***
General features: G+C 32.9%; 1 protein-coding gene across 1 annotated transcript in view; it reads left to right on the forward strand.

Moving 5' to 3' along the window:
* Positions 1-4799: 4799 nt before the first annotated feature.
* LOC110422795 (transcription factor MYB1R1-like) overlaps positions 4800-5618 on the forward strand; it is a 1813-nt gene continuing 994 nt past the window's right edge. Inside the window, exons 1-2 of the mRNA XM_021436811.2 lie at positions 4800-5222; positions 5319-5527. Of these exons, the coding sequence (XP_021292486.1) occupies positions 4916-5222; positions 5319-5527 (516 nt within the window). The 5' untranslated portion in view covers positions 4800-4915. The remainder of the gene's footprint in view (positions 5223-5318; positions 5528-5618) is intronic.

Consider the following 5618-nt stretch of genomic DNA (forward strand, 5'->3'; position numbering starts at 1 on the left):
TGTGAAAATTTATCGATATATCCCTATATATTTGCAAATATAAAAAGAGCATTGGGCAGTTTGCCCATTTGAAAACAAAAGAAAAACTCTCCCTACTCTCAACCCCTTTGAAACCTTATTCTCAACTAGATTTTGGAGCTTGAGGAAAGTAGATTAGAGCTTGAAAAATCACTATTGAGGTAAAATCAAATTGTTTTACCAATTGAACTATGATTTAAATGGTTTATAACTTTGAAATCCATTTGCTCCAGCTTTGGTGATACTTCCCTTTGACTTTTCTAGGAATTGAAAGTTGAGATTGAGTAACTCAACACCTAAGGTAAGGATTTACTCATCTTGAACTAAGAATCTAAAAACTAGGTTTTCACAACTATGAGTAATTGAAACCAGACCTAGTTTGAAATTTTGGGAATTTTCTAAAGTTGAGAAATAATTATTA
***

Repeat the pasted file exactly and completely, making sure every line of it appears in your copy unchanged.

General features: G+C 32.9%; 1 protein-coding gene across 1 annotated transcript in view; it reads left to right on the forward strand.

Moving 5' to 3' along the window:
* Positions 1-4799: 4799 nt before the first annotated feature.
* LOC110422795 (transcription factor MYB1R1-like) overlaps positions 4800-5618 on the forward strand; it is a 1813-nt gene continuing 994 nt past the window's right edge. Inside the window, exons 1-2 of the mRNA XM_021436811.2 lie at positions 4800-5222; positions 5319-5527. Of these exons, the coding sequence (XP_021292486.1) occupies positions 4916-5222; positions 5319-5527 (516 nt within the window). The 5' untranslated portion in view covers positions 4800-4915. The remainder of the gene's footprint in view (positions 5223-5318; positions 5528-5618) is intronic.

Consider the following 5618-nt stretch of genomic DNA (forward strand, 5'->3'; position numbering starts at 1 on the left):
TGTGAAAATTTATCGATATATCCCTATATATTTGCAAATATAAAAAGAGCATTGGGCAGTTTGCCCATTTGAAAACAAAAGAAAAACTCTCCCTACTCTCAACCCCTTTGAAACCTTATTCTCAACTAGATTTTGGAGCTTGAGGAAAGTAGATTAGAGCTTGAAAAATCACTATTGAGGTAAAATCAAATTGTTTTACCAATTGAACTATGATTTAAATGGTTTATAACTTTGAAATCCATTTGCTCCAGCTTTGGTGATACTTCCCTTTGACTTTTCTAGGAATTGAAAGTTGAGATTGAGTAACTCAACACCTAAGGTAAGGATTTACTCATCTTGAACTAAGAATCTAAAAACTAGGTTTTCACAACTATGAGTAATTGAAACCAGACCTAGTTTGAAATTTTGGGAATTTTCTAAAGTTGAGAAATAATTATTA